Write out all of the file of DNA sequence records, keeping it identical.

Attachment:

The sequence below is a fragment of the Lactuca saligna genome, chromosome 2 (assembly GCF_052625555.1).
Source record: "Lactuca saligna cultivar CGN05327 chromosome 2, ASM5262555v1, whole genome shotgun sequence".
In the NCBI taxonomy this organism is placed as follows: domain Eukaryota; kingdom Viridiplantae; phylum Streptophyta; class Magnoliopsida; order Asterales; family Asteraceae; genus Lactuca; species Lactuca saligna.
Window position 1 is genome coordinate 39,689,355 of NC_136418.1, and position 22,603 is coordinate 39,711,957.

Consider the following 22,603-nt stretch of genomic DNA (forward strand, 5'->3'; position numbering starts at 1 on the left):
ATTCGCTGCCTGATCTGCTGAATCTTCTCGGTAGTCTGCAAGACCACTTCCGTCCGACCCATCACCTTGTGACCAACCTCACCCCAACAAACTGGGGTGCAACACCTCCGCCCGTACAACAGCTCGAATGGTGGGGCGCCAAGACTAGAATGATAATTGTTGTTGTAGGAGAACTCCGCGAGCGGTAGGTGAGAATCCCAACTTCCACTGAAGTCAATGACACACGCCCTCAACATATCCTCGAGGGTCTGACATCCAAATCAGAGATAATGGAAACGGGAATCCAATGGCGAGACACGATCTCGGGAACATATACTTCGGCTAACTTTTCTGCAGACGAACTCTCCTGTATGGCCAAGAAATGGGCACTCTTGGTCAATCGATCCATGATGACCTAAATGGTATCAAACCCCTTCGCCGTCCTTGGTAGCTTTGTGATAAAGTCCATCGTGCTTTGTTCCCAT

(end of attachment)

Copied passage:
The sequence below is a fragment of the Lactuca saligna genome, chromosome 2 (assembly GCF_052625555.1).
Source record: "Lactuca saligna cultivar CGN05327 chromosome 2, ASM5262555v1, whole genome shotgun sequence".
In the NCBI taxonomy this organism is placed as follows: domain Eukaryota; kingdom Viridiplantae; phylum Streptophyta; class Magnoliopsida; order Asterales; family Asteraceae; genus Lactuca; species Lactuca saligna.
Window position 1 is genome coordinate 39,689,355 of NC_136418.1, and position 22,603 is coordinate 39,711,957.

Consider the following 22,603-nt stretch of genomic DNA (forward strand, 5'->3'; position numbering starts at 1 on the left):
ATTCGCTGCCTGATCTGCTGAATCTTCTCGGTAGTCTGCAAGACCACTTCCGTCCGACCCATCACCTTGTGACCAACCTCACCCCAACAAACTGGGGTGCAACACCTCCGCCCGTACAACAGCTCGAATGGTGGGGCGCCAAGACTAGAATGATAATTGTTGTTGTAGGAGAACTCCGCGAGCGGTAGGTGAGAATCCCAACTTCCACTGAAGTCAATGACACACGCCCTCAACATATCCTCGAGGGTCTGACATCCAAATCAGAGATAATGGAAACGGGAATCCAATGGCGAGACACGATCTCGGGAACATATACTTCGGCTAACTTTTCTGCAGACGAACTCTCCTGTATGGCCAAGAAATGGGCACTCTTGGTCAATCGATCCATGATGACCTAAATGGTATCAAACCCCTTCGCCGTCCTTGGTAGCTTTGTGATAAAGTCCATCGTGCTTTGTTCCCAT